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Civil War
00000174-b11b-ddc3-a1fc-bfdbb1a20000The Schreiner University Department of History is honoring the sesquicentennial of the American Civil War with a series of short vignettes focusing on events from 1861 through 1865. The Civil War was the most destructive conflict in American history, but it was also one of our most defining moments as a people and as a nation. Let us know what you think about "This Week in the Civil War." E-mail your comments to Dr. John Huddleston at jhuddles@schreiner.edu.Airs: Weekdays at 5:19 a.m., 8:19 a.m., 4:19 p.m. on KTXI and 4:49 a.m., 9:29 p.m. on KSTX.

This Week in the Civil War - 415

By mid-October 1862 there was growing opposition within the Confederate nation on conscription.   Common folks complained that the draft exempted planters who owned 20 or more slaves, as were certain overseers and skilled laborers such as druggists, school teachers, miners, and those deemed by the government to be in crucial industries.  In addition, the law allowed affluent citizens the privilege of buying "substitutes" or paying $300 to avoid the draft.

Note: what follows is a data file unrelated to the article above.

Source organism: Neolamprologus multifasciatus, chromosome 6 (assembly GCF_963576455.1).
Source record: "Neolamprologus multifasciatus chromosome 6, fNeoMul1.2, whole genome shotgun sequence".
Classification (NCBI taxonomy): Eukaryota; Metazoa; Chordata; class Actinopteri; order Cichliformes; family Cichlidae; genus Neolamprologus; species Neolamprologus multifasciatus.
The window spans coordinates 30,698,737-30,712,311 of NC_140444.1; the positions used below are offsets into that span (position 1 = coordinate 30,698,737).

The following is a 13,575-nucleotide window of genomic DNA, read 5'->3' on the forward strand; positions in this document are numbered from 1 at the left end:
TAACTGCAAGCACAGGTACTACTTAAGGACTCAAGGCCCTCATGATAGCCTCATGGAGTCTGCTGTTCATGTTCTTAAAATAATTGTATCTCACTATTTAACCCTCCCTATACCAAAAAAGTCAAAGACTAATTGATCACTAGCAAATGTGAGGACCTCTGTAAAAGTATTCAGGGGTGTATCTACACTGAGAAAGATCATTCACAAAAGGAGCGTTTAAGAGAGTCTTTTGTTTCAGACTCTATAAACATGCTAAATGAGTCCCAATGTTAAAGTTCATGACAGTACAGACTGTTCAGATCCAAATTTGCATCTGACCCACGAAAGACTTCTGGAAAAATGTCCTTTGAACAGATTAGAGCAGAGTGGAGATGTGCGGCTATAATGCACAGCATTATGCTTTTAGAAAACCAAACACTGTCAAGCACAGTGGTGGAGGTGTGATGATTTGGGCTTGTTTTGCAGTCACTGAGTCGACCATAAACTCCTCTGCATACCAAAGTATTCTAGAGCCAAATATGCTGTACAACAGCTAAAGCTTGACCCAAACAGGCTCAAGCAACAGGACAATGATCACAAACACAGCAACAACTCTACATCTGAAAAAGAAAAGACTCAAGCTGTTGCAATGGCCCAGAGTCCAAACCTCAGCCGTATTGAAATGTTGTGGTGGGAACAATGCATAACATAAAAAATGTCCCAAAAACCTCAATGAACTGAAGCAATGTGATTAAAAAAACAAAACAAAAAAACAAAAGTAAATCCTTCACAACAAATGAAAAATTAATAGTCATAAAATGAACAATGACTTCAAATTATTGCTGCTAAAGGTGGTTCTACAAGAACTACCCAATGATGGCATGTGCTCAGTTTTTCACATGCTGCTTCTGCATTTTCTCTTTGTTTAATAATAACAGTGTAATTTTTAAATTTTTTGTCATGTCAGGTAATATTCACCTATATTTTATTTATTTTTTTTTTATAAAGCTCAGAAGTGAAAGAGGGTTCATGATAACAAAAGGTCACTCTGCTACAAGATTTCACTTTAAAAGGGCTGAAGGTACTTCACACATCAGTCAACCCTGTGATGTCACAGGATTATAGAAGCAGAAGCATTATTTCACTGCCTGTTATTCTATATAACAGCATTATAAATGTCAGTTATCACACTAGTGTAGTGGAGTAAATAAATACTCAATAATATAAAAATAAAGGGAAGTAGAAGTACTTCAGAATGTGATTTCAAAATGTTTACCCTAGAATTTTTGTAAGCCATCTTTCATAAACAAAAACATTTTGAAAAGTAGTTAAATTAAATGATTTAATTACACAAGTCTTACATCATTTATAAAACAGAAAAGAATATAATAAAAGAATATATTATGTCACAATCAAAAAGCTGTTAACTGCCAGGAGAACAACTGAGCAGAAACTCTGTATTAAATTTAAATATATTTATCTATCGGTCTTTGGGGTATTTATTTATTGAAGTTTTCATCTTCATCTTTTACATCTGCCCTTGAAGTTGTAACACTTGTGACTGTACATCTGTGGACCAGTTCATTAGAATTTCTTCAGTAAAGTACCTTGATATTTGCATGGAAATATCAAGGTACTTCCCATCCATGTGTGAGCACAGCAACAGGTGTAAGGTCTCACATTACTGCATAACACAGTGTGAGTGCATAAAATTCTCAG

Poor folks could not purchase substitutes and fully understood that they were fighting a war for slavery and slaves whom poor whites could never afford to own.  Increasingly, the southern common masses greatly resented the privileges given their socio-economic superiors through the southern conscription laws.